By Sara Munson Deats
Complementing different volumes within the Shakespeare feedback sequence, this number of twenty unique essays will extend the severe contexts during which Antony and Cleopatra may be loved as either literature and theater. The essays will conceal a large spectrum of subject matters and make the most of a variety of scholarly methodologies, together with textual and performance-oriented techniques, intertextual reviews, in addition to feminist, psychoanalytical, Marxist, and postcolonial inquiries. the amount also will function an intensive advent via the editor surveying the under-examined functionality heritage and significant trends/legacy of this advanced play. individuals comprise favourite Shakespeare students David Bevington, Dympna Callaghan, Leeds Barroll, David Fuller, Dorothea Kehler, and Linda Woodbridge.
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Extra resources for Antony and Cleopatra: New Critical Essays (Shakespeare Criticism)
Thomas Van Laan (1978) further presents Cleopatra as Shakespeare’s most successful interior director who succeeds in “creating her own imaginative drama to replace the unbearable action of reality” (220), and Ronald R. MacDonald (1985) interprets the play as centrally concerned with the construction of the self through art, with Antony and Cleopatra “free to create themselves, to refuse the cultural representations that would reduce them or rob them of their reality” (98). Anticipating later feminist readings, Homan (1970) develops this approach to explore the play’s linking of Cleopatra, and the feminine generally, with both the imagination and the theater.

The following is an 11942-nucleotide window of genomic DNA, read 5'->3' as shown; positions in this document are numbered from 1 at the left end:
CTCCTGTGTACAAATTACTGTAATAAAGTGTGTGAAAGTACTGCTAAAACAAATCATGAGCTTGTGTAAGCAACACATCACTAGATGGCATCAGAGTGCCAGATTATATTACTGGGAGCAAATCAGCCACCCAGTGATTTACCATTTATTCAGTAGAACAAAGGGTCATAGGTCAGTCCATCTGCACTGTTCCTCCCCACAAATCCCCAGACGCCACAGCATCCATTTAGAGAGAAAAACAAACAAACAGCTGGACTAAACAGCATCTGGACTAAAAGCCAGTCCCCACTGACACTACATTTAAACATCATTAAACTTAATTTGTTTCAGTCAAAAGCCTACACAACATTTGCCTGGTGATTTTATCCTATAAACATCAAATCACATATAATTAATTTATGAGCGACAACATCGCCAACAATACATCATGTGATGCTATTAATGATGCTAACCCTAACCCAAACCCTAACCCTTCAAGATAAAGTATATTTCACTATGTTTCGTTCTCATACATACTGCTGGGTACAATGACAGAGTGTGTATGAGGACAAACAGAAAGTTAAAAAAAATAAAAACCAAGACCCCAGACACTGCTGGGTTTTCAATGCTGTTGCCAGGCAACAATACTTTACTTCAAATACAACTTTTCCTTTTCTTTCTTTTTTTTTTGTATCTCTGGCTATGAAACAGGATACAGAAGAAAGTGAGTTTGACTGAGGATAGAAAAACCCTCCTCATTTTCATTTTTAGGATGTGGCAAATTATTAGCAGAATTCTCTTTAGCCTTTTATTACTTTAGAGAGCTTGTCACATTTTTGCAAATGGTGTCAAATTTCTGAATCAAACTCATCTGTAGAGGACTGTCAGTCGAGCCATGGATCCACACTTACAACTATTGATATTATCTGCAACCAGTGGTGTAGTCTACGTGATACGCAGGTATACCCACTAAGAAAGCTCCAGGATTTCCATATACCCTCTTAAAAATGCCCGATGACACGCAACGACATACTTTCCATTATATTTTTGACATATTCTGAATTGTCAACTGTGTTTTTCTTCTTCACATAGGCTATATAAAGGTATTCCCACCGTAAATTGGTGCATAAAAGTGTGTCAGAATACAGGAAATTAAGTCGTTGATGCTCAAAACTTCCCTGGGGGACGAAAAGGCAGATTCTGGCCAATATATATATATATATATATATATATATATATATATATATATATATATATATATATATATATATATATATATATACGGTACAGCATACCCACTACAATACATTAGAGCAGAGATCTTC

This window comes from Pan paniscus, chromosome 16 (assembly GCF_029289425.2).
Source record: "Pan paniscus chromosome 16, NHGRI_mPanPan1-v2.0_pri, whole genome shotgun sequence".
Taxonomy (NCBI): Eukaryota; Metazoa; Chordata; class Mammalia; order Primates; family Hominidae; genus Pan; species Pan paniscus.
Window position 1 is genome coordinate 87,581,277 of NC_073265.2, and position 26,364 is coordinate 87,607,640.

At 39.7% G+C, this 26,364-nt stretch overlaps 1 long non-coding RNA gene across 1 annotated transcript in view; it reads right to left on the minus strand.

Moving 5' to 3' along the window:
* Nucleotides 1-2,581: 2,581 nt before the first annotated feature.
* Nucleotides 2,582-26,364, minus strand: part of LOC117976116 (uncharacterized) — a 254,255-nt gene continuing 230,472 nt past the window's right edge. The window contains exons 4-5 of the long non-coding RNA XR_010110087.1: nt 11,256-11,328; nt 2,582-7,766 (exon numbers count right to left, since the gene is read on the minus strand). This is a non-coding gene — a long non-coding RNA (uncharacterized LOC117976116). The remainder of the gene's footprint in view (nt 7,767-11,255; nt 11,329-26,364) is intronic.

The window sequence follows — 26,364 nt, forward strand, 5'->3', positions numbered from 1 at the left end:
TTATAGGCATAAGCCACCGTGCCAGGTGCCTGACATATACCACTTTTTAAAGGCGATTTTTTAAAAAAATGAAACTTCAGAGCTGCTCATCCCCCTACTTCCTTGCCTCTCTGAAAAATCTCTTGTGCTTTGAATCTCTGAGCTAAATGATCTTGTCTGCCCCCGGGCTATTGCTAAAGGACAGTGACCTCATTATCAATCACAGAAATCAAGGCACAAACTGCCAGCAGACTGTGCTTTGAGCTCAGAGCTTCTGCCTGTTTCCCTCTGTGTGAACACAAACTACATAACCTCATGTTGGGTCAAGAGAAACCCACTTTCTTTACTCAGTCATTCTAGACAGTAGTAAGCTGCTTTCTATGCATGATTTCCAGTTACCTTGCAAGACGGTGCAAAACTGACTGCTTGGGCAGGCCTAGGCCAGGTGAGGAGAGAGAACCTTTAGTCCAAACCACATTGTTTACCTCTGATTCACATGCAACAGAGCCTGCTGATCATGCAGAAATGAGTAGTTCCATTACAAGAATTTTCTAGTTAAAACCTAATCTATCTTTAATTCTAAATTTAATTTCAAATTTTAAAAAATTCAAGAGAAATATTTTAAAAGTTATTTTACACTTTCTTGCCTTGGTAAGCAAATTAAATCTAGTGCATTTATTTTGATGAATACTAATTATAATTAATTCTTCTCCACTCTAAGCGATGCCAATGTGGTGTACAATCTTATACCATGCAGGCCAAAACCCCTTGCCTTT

This view is further elaborated by Simmons (1973), who asserts that the tragedy of Antony “grows out of his heroic insistence on achieving both ideals, on maintaining the honor that is the necessary condition for love’s integrity and fulﬁllment,” whereas his “destruction results from the limitations and exclusiveness that the imperfect realities impose” (Simmons 124; Stilling, 1976). Wilson (1950), one of Antony’s most fervent admirers, ampliﬁes Antony’s magnanimity to include an entire catechism of virtues: “Majesty, affability, benevolence, liberality, placability, amity, justice, fortitude, patience in sustaining wrong; all and more are Antony’s” (xxx).
However, Victorian prudery overcame histrionic ambition and Siddons famously refused, declaring, “If I should play the part as it should be played I should ever after hate myself ” (Wingate 10), whereupon Kemble apparently abandoned all desire to play Antony. What Siddons might have done with the role of Cleopatra had she “played the part as it should be played,” one can only surmise, but Faucit generated little enthusiasm, with Hazlitt criticizing her for displaying “the affected levity of the modern ﬁne lady” (Morning Chronicle; qtd.
Antony and Cleopatra: New Critical Essays (Shakespeare Criticism) by Sara Munson Deats